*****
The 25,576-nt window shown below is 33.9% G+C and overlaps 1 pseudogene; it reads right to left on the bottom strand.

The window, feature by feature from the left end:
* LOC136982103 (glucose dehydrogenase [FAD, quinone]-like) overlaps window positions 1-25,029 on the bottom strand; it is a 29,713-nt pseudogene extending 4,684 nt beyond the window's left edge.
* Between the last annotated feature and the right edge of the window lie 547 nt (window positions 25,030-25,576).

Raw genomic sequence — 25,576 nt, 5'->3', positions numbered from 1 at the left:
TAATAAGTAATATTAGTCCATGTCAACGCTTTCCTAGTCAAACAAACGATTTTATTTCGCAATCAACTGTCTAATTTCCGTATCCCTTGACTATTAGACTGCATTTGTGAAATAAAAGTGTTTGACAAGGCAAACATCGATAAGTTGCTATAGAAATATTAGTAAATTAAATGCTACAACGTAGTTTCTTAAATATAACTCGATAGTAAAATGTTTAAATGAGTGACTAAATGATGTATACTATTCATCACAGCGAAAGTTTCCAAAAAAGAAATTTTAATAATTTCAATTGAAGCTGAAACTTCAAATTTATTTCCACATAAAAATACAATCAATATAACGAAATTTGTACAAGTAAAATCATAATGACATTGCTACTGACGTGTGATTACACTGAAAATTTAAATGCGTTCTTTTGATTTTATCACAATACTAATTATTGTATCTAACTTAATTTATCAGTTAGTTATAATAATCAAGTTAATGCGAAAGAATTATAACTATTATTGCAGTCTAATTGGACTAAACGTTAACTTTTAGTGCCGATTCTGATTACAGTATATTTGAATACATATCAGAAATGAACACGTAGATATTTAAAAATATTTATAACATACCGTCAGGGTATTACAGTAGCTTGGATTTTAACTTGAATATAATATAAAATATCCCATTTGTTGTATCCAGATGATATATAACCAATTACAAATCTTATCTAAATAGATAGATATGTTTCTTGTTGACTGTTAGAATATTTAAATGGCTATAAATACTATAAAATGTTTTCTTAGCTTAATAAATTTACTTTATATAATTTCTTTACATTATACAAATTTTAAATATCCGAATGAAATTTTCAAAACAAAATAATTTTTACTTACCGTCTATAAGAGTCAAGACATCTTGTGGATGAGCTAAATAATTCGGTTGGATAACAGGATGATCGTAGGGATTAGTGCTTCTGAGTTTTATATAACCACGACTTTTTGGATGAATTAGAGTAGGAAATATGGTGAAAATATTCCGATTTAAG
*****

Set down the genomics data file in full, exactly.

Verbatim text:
The 25,576-nt window shown below is 33.9% G+C and overlaps 1 pseudogene; it reads right to left on the bottom strand.

The window, feature by feature from the left end:
* LOC136982103 (glucose dehydrogenase [FAD, quinone]-like) overlaps window positions 1-25,029 on the bottom strand; it is a 29,713-nt pseudogene extending 4,684 nt beyond the window's left edge.
* Between the last annotated feature and the right edge of the window lie 547 nt (window positions 25,030-25,576).

Raw genomic sequence — 25,576 nt, 5'->3', positions numbered from 1 at the left:
TAATAAGTAATATTAGTCCATGTCAACGCTTTCCTAGTCAAACAAACGATTTTATTTCGCAATCAACTGTCTAATTTCCGTATCCCTTGACTATTAGACTGCATTTGTGAAATAAAAGTGTTTGACAAGGCAAACATCGATAAGTTGCTATAGAAATATTAGTAAATTAAATGCTACAACGTAGTTTCTTAAATATAACTCGATAGTAAAATGTTTAAATGAGTGACTAAATGATGTATACTATTCATCACAGCGAAAGTTTCCAAAAAAGAAATTTTAATAATTTCAATTGAAGCTGAAACTTCAAATTTATTTCCACATAAAAATACAATCAATATAACGAAATTTGTACAAGTAAAATCATAATGACATTGCTACTGACGTGTGATTACACTGAAAATTTAAATGCGTTCTTTTGATTTTATCACAATACTAATTATTGTATCTAACTTAATTTATCAGTTAGTTATAATAATCAAGTTAATGCGAAAGAATTATAACTATTATTGCAGTCTAATTGGACTAAACGTTAACTTTTAGTGCCGATTCTGATTACAGTATATTTGAATACATATCAGAAATGAACACGTAGATATTTAAAAATATTTATAACATACCGTCAGGGTATTACAGTAGCTTGGATTTTAACTTGAATATAATATAAAATATCCCATTTGTTGTATCCAGATGATATATAACCAATTACAAATCTTATCTAAATAGATAGATATGTTTCTTGTTGACTGTTAGAATATTTAAATGGCTATAAATACTATAAAATGTTTTCTTAGCTTAATAAATTTACTTTATATAATTTCTTTACATTATACAAATTTTAAATATCCGAATGAAATTTTCAAAACAAAATAATTTTTACTTACCGTCTATAAGAGTCAAGACATCTTGTGGATGAGCTAAATAATTCGGTTGGATAACAGGATGATCGTAGGGATTAGTGCTTCTGAGTTTTATATAACCACGACTTTTTGGATGAATTAGAGTAGGAAATATGGTGAAAATATTCCGATTTAAG